July 31, 2009

How to start a riot

I experienced my scariest moment in India last week. We learned about cultural sensitivity the hard way.

A team from America had just arrived to the home for 10 days. They were sent on a scavenger hunt in the city market in order to overcome their fear of communication and become immersed in the culture. Ben and I took part because we had missed out on this experience when we arrived 7 weeks ago.

After an hour of picking up random cheap items, we had almost finished our list and had to take a picture of all our items. So we spread out everything on top of the newspaper in a local language (one of the scavenger items) and took a picture.

Then I started to notice some people crowding around us. “Oh they are just interested in what we are doing” I thought. So we didn’t pay much attention. Then I noticed that the crowd got tighter. I turned around and was a little uncomfortable at all the staring people surrounding us.

Then we heard her.

A Muslim woman was yelling and pointing her finger at us. We had no idea what she was saying. She got louder and louder and shook her finger down at our items. She was beside herself angry. We were confused. “What’s the problem?” I thought. We tried to figure out what was making her so angry as more and more people crowded around to see all the commotion. She pointed to an item on the newspaper, the pair of chapels (sandals). Thinking that she thought we had stolen it, Ben grabbed the matching sandal in its bag and showed it to her. She was not appeased. We were still confused.

Then we got it.

The paper was a Muslim paper, which meant it had religious symbols on it. We had placed shoes on top of it. It was extremely offensive to her. In India, your feet or shoes are the ultimate sign of disrespect.

We tried to apologize to her, told her we didn’t know it was a Muslim paper, and grabbed our stuff quickly, but she wouldn’t have any of it. She was walking out into the street yelling to people, trying to get others to respond, screaming obscenities about Americans. Most of the men just stared at her, unsure of what to say.

I was pretty terrified. We grabbed our stuff, caught an auto, and left. As we left, the woman began scolding the newspaper stand for selling something Muslim to Americans.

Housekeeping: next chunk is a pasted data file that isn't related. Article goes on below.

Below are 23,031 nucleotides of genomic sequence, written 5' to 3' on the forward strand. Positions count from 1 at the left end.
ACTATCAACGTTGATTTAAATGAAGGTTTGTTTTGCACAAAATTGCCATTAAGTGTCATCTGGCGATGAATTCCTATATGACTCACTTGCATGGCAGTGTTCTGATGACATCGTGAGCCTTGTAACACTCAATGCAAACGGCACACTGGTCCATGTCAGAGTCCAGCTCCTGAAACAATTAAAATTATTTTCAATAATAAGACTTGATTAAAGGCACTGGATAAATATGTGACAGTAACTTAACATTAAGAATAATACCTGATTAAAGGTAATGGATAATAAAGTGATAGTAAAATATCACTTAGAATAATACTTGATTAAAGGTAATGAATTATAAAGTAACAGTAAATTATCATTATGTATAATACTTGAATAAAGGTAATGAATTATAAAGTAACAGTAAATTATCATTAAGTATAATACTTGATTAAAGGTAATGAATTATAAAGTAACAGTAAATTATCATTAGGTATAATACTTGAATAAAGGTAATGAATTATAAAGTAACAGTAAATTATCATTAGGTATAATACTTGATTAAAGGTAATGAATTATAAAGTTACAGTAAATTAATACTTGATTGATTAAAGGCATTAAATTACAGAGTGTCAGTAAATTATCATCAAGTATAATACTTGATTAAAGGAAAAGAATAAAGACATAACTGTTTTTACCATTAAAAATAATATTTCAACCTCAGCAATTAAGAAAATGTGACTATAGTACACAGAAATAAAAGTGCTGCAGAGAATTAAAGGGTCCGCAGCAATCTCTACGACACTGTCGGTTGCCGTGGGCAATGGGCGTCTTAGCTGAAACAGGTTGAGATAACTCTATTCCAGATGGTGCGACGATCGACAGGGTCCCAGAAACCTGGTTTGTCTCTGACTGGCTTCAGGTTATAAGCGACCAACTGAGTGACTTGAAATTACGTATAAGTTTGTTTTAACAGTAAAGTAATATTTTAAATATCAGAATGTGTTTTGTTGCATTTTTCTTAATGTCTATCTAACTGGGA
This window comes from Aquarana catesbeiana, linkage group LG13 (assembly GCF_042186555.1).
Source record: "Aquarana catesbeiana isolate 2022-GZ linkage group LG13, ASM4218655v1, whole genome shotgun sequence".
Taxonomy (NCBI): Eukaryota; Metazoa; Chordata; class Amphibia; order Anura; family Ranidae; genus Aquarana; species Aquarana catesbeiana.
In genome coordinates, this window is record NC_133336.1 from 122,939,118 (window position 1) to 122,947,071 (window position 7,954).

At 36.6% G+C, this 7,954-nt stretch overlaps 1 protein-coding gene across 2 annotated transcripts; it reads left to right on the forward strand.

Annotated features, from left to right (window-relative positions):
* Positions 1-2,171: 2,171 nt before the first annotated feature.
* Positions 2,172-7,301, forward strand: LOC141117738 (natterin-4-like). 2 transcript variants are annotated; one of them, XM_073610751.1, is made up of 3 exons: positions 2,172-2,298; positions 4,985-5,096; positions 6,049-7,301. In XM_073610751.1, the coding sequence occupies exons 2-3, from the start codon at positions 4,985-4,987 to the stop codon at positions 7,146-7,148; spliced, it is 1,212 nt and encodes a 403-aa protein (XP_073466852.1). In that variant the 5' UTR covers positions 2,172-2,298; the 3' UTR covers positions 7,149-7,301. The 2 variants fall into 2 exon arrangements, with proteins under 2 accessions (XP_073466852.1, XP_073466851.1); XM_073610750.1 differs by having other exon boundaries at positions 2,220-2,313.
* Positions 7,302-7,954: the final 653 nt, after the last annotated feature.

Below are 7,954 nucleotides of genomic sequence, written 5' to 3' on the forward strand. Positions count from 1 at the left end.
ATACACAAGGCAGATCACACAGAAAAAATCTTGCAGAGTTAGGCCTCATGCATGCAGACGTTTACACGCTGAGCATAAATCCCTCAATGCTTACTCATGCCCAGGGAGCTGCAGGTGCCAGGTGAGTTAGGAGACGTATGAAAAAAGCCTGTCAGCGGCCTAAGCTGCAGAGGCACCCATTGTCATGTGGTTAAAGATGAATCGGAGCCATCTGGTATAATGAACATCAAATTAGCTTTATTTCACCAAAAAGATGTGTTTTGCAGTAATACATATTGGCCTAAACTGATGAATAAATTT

And finally, when we relayed the events to Tammy later that day, she told us how they had to shut down some streets in Mumbai after riots started when someone threw their sandal at a Hindu temple.

Hmmm… won’t be making that mistake again anytime soon.

July 20, 2009


Let me start by saying this entry is rather personal, yet I find this kind of writing, in the posture of listening, therapeutic. Read at your own risk.

Let me also start by saying how I just recently discovered the incredible view from the terrace of the upstairs boys’ home, along with its most spacious dance space. I have decided to make this my frequent visiting area.

God seems to be fond of deserts.

The Israelites wandered in the desert for 40 years before crossing into the promised land.
Jesus was led into the desert for 40 days before the start of his ministry of miracles.
God allowed Job to be brought through his own desert, when his whole family was destroyed in an instant.
God allured the adulterer into the desert in Hosea, in order to “speak tenderly to her."

Note the common theme here of being "led" into the desert. They don't just stumble and fall into the desert. The move is purposeful, planned.

For me personally, I would consider the past 2 years a desert. Of course, amazing things have happened within these two years, including my marriage to Ben. But when it comes down to just the raw experience of God and myself, I would have to label this time a desert.